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MELVIN R. JENNINGS v. MISSISSIPPI STATE BAR

OCTOBER 26, 1988

MELVIN R. JENNINGS
v.
MISSISSIPPI STATE BAR



EN BANC.

SULLIVAN, JUSTICE, FOR THE COURT:

Petitioner Jennings was convicted in the United States District Court for the Southern District of Mississippi of four felonies under Title 18, Section 287 of the United States Code. The specific convictions involve the presentation of false claims for reimbursement to an agency of the United States Government. Jennings' convictions were affirmed by the United States Court of Appeals for the Fifth Circuit in U.S. v. Jennings, 724 F.2d 436 (5th Cir. 1984), and by the United States Supreme Court in U.S. v. Jennings, 467 U.S. 1227, 104 S. Ct. 2682, 81 L.Ed.2d 877 (1984).

By Order of this Court on November 15, 1984, petitioner Jennings was disbarred from the practice of law in the State of Mississippi. Said Order was filed with the clerk of this Court on November 21, 1984.

 On January 13, 1988, Jennings petitioned for reinstatement under Rule 12 of the Rules of Discipline for the Mississippi State Bar. On February 10, 1988, the State Bar answered this Petition and filed a Motion to Dismiss it for failure to pay costs. The Motion to Dismiss was dismissed, and on or about March 16, 1988, this Court denied the Bar's request to appoint a Special

 Master, and ordered the Bar to conduct an investigation pursuant to Rule 12.8, and file their report with this Court on or before April 29, 1988.

 On April 29, 1988, the Bar filed its report, and Jennings filed his Reply to the Bar Report on May 18, 1988.

 Reinstatement is governed by Rule 12 of the Rules of Discipline. Burgin v. MS State Bar, 453 So. 2d 689, 690 (Miss. 1984). The burden of proving entitlement rests with the petitioner, and our fundamental inquiry is whether the petitioner has rehabilitated himself in conduct and character since his disbarment. Id. at 691.

 Rule 12 requires the Petition for Reinstatement to contain certain matters which are jurisdictional:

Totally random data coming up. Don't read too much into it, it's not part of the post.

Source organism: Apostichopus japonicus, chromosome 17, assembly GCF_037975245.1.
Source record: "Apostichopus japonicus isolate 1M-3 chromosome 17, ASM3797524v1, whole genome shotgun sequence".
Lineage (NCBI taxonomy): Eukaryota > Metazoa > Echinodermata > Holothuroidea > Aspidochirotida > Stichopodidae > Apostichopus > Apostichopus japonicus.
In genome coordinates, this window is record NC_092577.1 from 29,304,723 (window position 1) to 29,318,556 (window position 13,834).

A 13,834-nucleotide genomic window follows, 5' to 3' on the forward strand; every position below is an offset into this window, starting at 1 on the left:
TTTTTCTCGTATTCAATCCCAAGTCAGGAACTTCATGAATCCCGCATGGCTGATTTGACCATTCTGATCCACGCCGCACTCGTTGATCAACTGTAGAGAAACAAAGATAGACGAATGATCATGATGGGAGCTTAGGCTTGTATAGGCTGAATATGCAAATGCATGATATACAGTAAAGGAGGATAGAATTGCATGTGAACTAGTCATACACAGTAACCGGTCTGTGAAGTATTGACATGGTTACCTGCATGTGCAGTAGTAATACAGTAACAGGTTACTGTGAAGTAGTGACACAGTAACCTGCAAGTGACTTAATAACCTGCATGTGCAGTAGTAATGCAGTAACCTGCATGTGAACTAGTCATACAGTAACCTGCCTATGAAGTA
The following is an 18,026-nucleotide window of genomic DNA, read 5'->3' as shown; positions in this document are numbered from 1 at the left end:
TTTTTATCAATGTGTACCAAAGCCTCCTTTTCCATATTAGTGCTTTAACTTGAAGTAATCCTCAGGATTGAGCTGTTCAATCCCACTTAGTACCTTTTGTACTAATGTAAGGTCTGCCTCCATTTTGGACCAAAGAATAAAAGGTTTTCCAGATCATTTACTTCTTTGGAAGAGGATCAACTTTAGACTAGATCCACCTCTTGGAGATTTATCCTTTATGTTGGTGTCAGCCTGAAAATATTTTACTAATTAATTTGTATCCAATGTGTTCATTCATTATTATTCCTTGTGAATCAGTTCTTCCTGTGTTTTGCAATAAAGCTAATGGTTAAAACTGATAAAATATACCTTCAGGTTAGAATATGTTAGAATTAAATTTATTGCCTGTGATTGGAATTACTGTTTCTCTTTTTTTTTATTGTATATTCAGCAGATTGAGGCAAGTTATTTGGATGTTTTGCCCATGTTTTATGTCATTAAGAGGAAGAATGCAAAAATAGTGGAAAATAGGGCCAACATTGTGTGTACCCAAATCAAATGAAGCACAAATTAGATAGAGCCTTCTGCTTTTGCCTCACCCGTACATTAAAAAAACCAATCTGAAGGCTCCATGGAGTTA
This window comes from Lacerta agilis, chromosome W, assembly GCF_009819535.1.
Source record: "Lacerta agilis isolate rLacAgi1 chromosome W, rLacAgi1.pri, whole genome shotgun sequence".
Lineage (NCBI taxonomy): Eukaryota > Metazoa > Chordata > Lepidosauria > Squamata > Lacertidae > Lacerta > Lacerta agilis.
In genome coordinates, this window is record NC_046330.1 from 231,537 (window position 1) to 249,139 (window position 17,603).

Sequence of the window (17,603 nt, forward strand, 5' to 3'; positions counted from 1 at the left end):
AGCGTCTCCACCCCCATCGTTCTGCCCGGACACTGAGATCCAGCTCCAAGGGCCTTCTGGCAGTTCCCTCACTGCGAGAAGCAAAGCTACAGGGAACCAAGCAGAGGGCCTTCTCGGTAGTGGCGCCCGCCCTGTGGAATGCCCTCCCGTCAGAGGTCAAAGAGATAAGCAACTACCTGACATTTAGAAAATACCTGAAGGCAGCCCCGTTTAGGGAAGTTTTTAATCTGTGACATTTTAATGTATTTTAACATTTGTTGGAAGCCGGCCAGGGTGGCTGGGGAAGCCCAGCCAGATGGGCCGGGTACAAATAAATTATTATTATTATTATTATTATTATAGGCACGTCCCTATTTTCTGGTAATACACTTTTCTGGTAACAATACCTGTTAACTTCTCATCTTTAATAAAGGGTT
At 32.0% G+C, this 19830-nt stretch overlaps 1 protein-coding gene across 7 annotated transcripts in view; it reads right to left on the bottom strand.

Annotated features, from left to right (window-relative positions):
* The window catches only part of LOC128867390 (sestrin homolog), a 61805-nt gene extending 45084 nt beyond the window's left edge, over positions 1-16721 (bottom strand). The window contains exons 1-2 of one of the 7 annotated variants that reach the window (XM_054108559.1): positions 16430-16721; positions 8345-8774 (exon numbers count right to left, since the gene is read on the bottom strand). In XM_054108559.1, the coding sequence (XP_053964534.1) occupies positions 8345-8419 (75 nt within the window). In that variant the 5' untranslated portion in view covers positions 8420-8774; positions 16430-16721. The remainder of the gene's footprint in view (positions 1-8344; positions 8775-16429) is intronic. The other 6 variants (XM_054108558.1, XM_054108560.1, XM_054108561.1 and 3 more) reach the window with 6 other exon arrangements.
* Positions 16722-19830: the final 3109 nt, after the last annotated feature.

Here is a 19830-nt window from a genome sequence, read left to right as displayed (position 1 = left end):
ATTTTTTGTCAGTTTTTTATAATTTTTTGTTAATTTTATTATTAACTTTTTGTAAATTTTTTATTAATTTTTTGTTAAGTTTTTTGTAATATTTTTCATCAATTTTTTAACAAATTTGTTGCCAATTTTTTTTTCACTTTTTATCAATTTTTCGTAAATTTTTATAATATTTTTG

(12.7) Contents of Reinstatement Petitions - Jurisdictional Matters.

 All reinstatement petitions shall be addressed to the Court, shall state the cause or causes for suspension or disbarment, give the names and current addresses of all persons, parties, firms, or legal entities who suffered pecuniary loss due to the improper conduct, the making of full amends and restitution, the reasons justifying reinstatement, and requisite moral character and legal learning to be reinstated to the privilege of practicing law. Upon filing, the petition shall be served on, and an investigatory fee of $500.00 shall be paid to the Bar, same to be in addition to any other sum due the Bar, or persons injured by the petitioner's improper conduct. The matters set out in this paragraph shall be jurisdictional.

 Furthermore, the petitioner shall be required to take the Multi-State Professional Responsibility Exam, and achieve "a scaled score of not less than 80," if the Complaint Tribunal finds good cause to require such. (12.5).

 In his petition, Jennings makes general allegations that he has conducted himself in a reasonable manner since disbarment, and has fully complied with the terms and conditions of his sentence; that he has been able to maintain a home for himself and family; that he has been gainfully employed and active in the community; that he feels that he has been, and will continue to be, a solid

 and constructive citizen; that he is fully rehabilitated and will prove to be of service to his community and profession; that he has continued to study and keep abreast of developments in the law; that he has fulfilled all of the requirements of statute pertaining to making full amends and restitution; that he has paid the required investigation fee; that prior to disbarment he was an active member of the Bar for ten years, and made contributions to the advancement of the legal profession, and; that, if reinstated, he can and would be a valuable asset to the Mississippi State Bar, the people, and the profession. Jennings has attached letters from members of the State Bar, and other citizens, offering their support for his reinstatement. No real proof of Jennings' allegations are offered and he relies instead upon their conclusory nature.

 At the outset we are satisfied that the Petition for Reinstatement filed by Jennings fails to meet the jurisdictional requirements of Rule 12. Burgin v. MS State Bar, supra. Here, as in Burgin, Jennings has failed to list the names and addresses of persons, parties, firms, or legal entities who suffered a pecuniary loss due to his conduct. There has been no showing that the petitioner has made full amends and restitution. Jennings has also failed to provide sufficient information regarding the necessary legal learning to be reinstated. The pleading of conclusions is not sufficient to satisfy the requirements of Rule ...


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